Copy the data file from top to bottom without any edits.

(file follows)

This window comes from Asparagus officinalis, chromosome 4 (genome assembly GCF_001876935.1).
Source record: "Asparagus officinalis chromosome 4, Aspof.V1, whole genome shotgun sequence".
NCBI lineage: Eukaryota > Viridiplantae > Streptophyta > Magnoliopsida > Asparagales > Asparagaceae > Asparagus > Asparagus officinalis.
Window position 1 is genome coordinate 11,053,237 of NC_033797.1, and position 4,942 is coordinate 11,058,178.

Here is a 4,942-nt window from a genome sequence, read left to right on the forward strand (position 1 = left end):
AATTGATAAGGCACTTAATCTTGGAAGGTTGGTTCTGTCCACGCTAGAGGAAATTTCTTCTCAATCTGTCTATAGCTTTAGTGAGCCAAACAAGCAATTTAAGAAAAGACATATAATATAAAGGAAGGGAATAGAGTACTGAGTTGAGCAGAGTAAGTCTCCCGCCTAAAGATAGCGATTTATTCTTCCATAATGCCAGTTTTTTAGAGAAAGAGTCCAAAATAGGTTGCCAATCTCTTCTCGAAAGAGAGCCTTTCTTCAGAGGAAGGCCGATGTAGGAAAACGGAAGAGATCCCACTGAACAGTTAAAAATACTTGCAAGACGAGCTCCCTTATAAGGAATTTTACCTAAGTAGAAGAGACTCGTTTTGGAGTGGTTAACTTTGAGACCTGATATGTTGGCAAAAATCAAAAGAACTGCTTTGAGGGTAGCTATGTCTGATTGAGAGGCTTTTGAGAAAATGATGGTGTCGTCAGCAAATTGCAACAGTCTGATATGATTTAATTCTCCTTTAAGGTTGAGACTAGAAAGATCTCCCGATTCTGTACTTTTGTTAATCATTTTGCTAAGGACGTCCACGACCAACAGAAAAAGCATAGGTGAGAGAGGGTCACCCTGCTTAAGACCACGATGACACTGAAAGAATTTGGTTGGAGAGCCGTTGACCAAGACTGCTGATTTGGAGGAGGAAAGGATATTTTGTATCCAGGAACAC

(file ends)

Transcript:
This window comes from Asparagus officinalis, chromosome 4 (genome assembly GCF_001876935.1).
Source record: "Asparagus officinalis chromosome 4, Aspof.V1, whole genome shotgun sequence".
NCBI lineage: Eukaryota > Viridiplantae > Streptophyta > Magnoliopsida > Asparagales > Asparagaceae > Asparagus > Asparagus officinalis.
Window position 1 is genome coordinate 11,053,237 of NC_033797.1, and position 4,942 is coordinate 11,058,178.

Here is a 4,942-nt window from a genome sequence, read left to right on the forward strand (position 1 = left end):
AATTGATAAGGCACTTAATCTTGGAAGGTTGGTTCTGTCCACGCTAGAGGAAATTTCTTCTCAATCTGTCTATAGCTTTAGTGAGCCAAACAAGCAATTTAAGAAAAGACATATAATATAAAGGAAGGGAATAGAGTACTGAGTTGAGCAGAGTAAGTCTCCCGCCTAAAGATAGCGATTTATTCTTCCATAATGCCAGTTTTTTAGAGAAAGAGTCCAAAATAGGTTGCCAATCTCTTCTCGAAAGAGAGCCTTTCTTCAGAGGAAGGCCGATGTAGGAAAACGGAAGAGATCCCACTGAACAGTTAAAAATACTTGCAAGACGAGCTCCCTTATAAGGAATTTTACCTAAGTAGAAGAGACTCGTTTTGGAGTGGTTAACTTTGAGACCTGATATGTTGGCAAAAATCAAAAGAACTGCTTTGAGGGTAGCTATGTCTGATTGAGAGGCTTTTGAGAAAATGATGGTGTCGTCAGCAAATTGCAACAGTCTGATATGATTTAATTCTCCTTTAAGGTTGAGACTAGAAAGATCTCCCGATTCTGTACTTTTGTTAATCATTTTGCTAAGGACGTCCACGACCAACAGAAAAAGCATAGGTGAGAGAGGGTCACCCTGCTTAAGACCACGATGACACTGAAAGAATTTGGTTGGAGAGCCGTTGACCAAGACTGCTGATTTGGAGGAGGAAAGGATATTTTGTATCCAGGAACAC